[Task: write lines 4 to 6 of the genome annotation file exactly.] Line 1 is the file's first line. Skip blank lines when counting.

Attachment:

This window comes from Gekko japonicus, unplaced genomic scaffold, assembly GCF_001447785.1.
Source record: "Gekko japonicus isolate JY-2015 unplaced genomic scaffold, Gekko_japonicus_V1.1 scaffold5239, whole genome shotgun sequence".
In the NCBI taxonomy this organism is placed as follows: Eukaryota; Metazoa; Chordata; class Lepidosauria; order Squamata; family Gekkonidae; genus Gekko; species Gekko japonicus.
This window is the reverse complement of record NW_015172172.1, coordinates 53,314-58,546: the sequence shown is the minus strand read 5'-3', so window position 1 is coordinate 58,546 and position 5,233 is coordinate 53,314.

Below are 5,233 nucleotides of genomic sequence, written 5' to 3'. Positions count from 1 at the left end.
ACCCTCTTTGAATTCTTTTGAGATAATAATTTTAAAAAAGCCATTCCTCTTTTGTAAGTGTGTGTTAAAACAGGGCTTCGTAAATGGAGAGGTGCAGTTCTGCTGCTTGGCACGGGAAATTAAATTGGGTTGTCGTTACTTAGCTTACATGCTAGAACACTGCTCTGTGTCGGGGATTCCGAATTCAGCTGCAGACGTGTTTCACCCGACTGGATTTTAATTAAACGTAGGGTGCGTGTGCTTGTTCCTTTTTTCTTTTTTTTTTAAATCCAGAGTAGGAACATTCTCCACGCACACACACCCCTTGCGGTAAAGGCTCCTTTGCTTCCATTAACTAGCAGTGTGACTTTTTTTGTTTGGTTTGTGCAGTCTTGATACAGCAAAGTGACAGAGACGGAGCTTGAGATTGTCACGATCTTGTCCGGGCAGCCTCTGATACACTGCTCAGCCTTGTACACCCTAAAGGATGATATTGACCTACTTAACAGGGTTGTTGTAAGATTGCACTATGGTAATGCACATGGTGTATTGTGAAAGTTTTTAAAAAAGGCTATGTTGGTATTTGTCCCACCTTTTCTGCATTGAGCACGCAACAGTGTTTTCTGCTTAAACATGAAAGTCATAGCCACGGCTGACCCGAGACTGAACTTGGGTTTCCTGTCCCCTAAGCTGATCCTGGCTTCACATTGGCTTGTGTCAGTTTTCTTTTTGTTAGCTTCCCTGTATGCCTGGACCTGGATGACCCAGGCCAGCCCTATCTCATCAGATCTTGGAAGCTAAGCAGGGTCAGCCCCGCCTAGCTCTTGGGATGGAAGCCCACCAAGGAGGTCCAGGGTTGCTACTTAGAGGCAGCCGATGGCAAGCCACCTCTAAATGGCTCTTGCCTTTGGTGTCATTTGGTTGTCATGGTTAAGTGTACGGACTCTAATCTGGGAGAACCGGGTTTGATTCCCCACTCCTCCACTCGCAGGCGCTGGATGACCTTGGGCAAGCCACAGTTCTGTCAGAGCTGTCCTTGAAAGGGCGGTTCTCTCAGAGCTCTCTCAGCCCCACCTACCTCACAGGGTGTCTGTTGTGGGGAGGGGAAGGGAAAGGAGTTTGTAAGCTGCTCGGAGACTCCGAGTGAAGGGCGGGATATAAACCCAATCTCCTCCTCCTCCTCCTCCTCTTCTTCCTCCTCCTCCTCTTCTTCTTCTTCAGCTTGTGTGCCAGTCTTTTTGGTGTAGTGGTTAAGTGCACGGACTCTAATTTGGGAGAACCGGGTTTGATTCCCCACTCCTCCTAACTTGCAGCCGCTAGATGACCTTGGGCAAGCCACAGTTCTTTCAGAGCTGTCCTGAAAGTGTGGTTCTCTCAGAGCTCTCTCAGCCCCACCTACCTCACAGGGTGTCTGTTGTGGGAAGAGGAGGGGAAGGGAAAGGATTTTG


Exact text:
This window is the reverse complement of record NW_015172172.1, coordinates 53,314-58,546: the sequence shown is the minus strand read 5'-3', so window position 1 is coordinate 58,546 and position 5,233 is coordinate 53,314.

Below are 5,233 nucleotides of genomic sequence, written 5' to 3'. Positions count from 1 at the left end.
ACCCTCTTTGAATTCTTTTGAGATAATAATTTTAAAAAAGCCATTCCTCTTTTGTAAGTGTGTGTTAAAACAGGGCTTCGTAAATGGAGAGGTGCAGTTCTGCTGCTTGGCACGGGAAATTAAATTGGGTTGTCGTTACTTAGCTTACATGCTAGAACACTGCTCTGTGTCGGGGATTCCGAATTCAGCTGCAGACGTGTTTCACCCGACTGGATTTTAATTAAACGTAGGGTGCGTGTGCTTGTTCCTTTTTTCTTTTTTTTTTAAATCCAGAGTAGGAACATTCTCCACGCACACACACCCCTTGCGGTAAAGGCTCCTTTGCTTCCATTAACTAGCAGTGTGACTTTTTTTGTTTGGTTTGTGCAGTCTTGATACAGCAAAGTGACAGAGACGGAGCTTGAGATTGTCACGATCTTGTCCGGGCAGCCTCTGATACACTGCTCAGCCTTGTACACCCTAAAGGATGATATTGACCTACTTAACAGGGTTGTTGTAAGATTGCACTATGGTAATGCACATGGTGTATTGTGAAAGTTTTTAAAAAAGGCTATGTTGGTATTTGTCCCACCTTTTCTGCATTGAGCACGCAACAGTGTTTTCTGCTTAAACATGAAAGTCATAGCCACGGCTGACCCGAGACTGAACTTGGGTTTCCTGTCCCCTAAGCTGATCCTGGCTTCACATTGGCTTGTGTCAGTTTTCTTTTTGTTAGCTTCCCTGTATGCCTGGACCTGGATGACCCAGGCCAGCCCTATCTCATCAGATCTTGGAAGCTAAGCAGGGTCAGCCCCGCCTAGCTCTTGGGATGGAAGCCCACCAAGGAGGTCCAGGGTTGCTACTTAGAGGCAGCCGATGGCAAGCCACCTCTAAATGGCTCTTGCCTTTGGTGTCATTTGGTTGTCATGGTTAAGTGTACGGACTCTAATCTGGGAGAACCGGGTTTGATTCCCCACTCCTCCACTCGCAGGCGCTGGATGACCTTGGGCAAGCCACAGTTCTGTCAGAGCTGTCCTTGAAAGGGCGGTTCTCTCAGAGCTCTCTCAGCCCCACCTACCTCACAGGGTGTCTGTTGTGGGGAGGGGAAGGGAAAGGAGTTTGTAAGCTGCTCGGAGACTCCGAGTGAAGGGCGGGATATAAACCCAATCTCCTCCTCCTCCTCCTCCTCTTCTTCCTCCTCCTCCTCTTCTTCTTCTTCAGCTTGTGTGCCAGTCTTTTTGGTGTAGTGGTTAAGTGCACGGACTCTAATTTGGGAGAACCGGGTTTGATTCCCCACTCCTCCTAACTTGCAGCCGCTAGATGACCTTGGGCAAGCCACAGTTCTTTCAGAGCTGTCCTGAAAGTGTGGTTCTCTCAGAGCTCTCTCAGCCCCACCTACCTCACAGGGTGTCTGTTGTGGGAAGAGGAGGGGAAGGGAAAGGATTTTG